“The month of Ramadan is that in which was revealed the Quran; a guidance for mankind, and clear proofs of the guidance, and the criterion (of right and wrong).” -Chapter 2, Revelation 185 of the Quran.

According to the Holy Quran, it’s in the month of Ramadan of the lunar Islamic calendar, followed by Muslims world-wide, that Prophet Mohammed first heard the revelations which make it up. Hence, the significance and celebrations!

Throughout the month of Ramadan, Muslims have the pre-dawn meal Sehri, which is followed by fasting from sunrise to sunset. The fast is then broken joyfully by Iftar, the sumptuous evening meal.

Hyderabad and Delhi are two very important vantage points to observe the Islamic celebrations, because, to put it simply, the former has been the Nizam dynasty’s seat and the later has been the pivot of Mughal India. This Eid, Ethereal Colours, brings to you an exclusive collection of photographs straight from the streets of Hyderabad and Delhi, where festivities blossomed in the evenings, prior to the Iftar, throughout the holy month!

Young girls watch on as evening Iftar celebrations unfold at the Hazrat Nizamuddin Auliya durgah.

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Police and home-guards on vigil near the Charminar in Hyderabad.

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A hawker selling glossy ladies sandals near the Charminar.

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Gearing up for Iftar at the Jama Masjid, Delhi.

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One of the brightly lit shops on the way to the Hazrat Nizamuddin Durgah.

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Film makers capturing the evening celebrations at the Durgah.

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As his mom offers her prayers, he is busy making faces at the camera.

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The uniformity of religion: offering Namaz facing Mecca at Jama Masjid.

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Markets and vendors blossom in abundance near the Charminar in the month of Ramazan. In the background, The Charminar.

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The fast will end with Iftar; Jama Masjid’s courtyard bustles with people.

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Wudu – Washing and preparing for the prayers.

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As dusk sets in, women offer the evening prayers.

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A vendor sells the traditional vermicelli in the old city of Hyderabad.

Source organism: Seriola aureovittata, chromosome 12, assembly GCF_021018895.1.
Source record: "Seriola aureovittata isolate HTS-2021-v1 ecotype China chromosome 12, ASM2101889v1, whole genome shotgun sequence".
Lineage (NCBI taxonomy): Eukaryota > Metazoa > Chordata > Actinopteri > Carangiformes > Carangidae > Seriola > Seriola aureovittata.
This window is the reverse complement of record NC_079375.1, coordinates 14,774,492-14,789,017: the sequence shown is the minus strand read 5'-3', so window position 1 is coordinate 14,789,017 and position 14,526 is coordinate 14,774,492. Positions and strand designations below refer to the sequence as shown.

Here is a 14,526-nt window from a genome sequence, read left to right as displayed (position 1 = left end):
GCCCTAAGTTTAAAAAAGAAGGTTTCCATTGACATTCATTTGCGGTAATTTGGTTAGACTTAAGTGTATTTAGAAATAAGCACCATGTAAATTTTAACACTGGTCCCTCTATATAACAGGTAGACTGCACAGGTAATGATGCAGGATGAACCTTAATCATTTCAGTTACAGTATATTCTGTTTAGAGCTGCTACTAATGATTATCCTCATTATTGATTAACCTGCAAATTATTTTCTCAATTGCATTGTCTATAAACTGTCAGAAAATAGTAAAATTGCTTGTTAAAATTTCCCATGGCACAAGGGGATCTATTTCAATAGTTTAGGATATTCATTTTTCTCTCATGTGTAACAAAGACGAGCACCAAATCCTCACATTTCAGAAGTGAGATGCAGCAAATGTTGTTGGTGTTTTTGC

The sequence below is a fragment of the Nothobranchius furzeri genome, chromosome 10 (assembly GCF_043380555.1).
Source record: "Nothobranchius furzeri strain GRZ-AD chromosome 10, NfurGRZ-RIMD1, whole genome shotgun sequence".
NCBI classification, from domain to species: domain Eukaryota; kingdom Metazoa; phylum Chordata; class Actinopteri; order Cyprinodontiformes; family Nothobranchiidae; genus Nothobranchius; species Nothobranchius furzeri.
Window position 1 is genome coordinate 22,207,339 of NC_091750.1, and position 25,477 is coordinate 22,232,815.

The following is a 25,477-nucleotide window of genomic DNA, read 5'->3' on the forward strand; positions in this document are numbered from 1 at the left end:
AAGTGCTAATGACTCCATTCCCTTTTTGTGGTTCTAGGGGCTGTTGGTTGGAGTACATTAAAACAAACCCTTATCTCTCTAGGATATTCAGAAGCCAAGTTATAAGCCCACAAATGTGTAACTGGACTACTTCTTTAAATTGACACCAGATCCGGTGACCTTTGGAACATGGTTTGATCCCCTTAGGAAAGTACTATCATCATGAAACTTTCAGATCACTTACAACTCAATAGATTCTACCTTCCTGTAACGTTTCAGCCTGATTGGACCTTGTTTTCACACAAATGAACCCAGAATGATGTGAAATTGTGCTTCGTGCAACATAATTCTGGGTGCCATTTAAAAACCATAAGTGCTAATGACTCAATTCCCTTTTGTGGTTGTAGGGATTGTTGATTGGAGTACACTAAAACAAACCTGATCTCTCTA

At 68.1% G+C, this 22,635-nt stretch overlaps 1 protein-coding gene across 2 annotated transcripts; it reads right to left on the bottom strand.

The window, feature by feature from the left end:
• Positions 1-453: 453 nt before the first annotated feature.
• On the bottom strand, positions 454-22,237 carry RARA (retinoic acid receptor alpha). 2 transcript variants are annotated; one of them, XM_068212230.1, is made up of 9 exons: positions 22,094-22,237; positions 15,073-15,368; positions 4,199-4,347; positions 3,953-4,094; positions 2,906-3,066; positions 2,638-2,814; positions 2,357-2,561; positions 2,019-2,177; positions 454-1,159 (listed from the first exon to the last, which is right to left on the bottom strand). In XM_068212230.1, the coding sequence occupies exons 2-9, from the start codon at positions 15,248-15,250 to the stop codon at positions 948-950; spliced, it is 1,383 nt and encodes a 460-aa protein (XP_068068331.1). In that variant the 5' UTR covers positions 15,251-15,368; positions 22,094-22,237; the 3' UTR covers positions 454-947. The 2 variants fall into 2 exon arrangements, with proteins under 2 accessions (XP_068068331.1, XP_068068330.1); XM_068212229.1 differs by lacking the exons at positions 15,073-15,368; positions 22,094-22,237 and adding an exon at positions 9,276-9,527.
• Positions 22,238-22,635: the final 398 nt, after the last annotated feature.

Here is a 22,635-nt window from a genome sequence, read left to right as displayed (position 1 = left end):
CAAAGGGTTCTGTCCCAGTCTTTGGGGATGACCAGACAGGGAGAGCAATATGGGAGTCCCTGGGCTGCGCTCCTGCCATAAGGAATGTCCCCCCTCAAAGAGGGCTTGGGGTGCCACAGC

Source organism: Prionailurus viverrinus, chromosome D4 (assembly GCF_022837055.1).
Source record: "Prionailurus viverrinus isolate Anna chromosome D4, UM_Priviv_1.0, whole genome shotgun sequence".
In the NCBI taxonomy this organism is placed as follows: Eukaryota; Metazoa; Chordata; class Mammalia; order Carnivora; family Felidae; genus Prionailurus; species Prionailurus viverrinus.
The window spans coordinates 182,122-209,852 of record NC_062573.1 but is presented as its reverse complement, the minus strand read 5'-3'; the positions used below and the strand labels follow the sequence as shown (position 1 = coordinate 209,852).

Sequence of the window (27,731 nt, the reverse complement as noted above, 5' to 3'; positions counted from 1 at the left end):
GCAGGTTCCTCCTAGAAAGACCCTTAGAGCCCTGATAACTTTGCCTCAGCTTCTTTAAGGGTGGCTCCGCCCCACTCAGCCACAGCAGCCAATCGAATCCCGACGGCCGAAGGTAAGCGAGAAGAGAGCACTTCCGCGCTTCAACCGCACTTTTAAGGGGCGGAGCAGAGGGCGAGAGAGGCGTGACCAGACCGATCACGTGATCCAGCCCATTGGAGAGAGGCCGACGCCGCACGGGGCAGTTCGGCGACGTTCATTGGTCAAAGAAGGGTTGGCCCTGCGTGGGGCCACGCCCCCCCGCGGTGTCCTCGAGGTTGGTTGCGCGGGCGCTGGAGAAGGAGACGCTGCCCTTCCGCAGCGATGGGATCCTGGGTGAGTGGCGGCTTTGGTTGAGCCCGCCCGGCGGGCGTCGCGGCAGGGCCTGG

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A perfume seller applies surma in his eyes. It is believed that applying surma in eyes is an act of pleasing Allah.

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The Tantric Cult

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This photo essay originally appeared in The Eclectic Times (http://www.eclecticmag.com) August, 2012 Issue.


Primarily associated with the Tantric Shakti cult of worship, Ambubachi celebrates the menstruation period of Goddess Kamakhya. The gateways of the holy Kamakhya Temple in Guwahati remain closed for three days while lakhs of believers chant words from Holy Sciptures, musing on life’s journey, singing devotional sings and holding religious discourses outside the gate. The gates are opened on the fourth day, for a ‘darshan’ of the Devi. It is also considered holy if they can procure a piece of cloth, called the anga-vastra, which is believed to have been used by the goddess during the period.

Devotees from all across India and abroad throng the temple. There are Sanyasis, black clad Aghories, the Khade-babas, the Baul singer or the singing minstrels of West Bengal, intellectual and folk Tantrics, Sadhus and Sadhvis, with long matted hair, along with the ordinary pilgrims from rural Assam and West Bengal. They bathe in the ponds of the temple, have food in the community distribution, sleep in the community arrangements, chant prayers and sing songs, as though in some trance where only the blessings and benevolence of the Devi matter.

And one cannot help but marvel as Nature, too, in its subtle ways, seems to bow down before the goddess with all its reverence. Black clouds hover across the sky and heavy shower wet the land.

Virgin Forests of the Khasi Hills

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Our article on Mawlynnong and the Living Root Bridges appeared in The Eclectic Times (http://www.eclecticmag.com) October, 2012 Issue.


Mawlynnong is known to the world for being the cleanest village in Asia (as rated by the travel magazine Discover India), and the unique living root bridges in the neighbouring villages. Mawlynnong and the other small villages surrounding it in the East Khasi hills of Meghalaya remained hidden and unexplored until just a few years back. It took us only about an hour after leaving Shillong, to realize that we were in a different world all together. It was monsoon and we were where it rains the most. The hilly road, with its share of parabolic turns and slippery slopes, was covered with dense white clouds and the pitch glistened due to the slight drizzle.

Now what does ‘the cleanest village in Asia’ actually signify? Well to cut the suspense, the village paths are beautifully planted with flowers and every home is a small garden painted with wonderful colours. The people take good care that the village and its surroundings remain clean all the time. The outsiders are supposed to take back all the junk they bring along.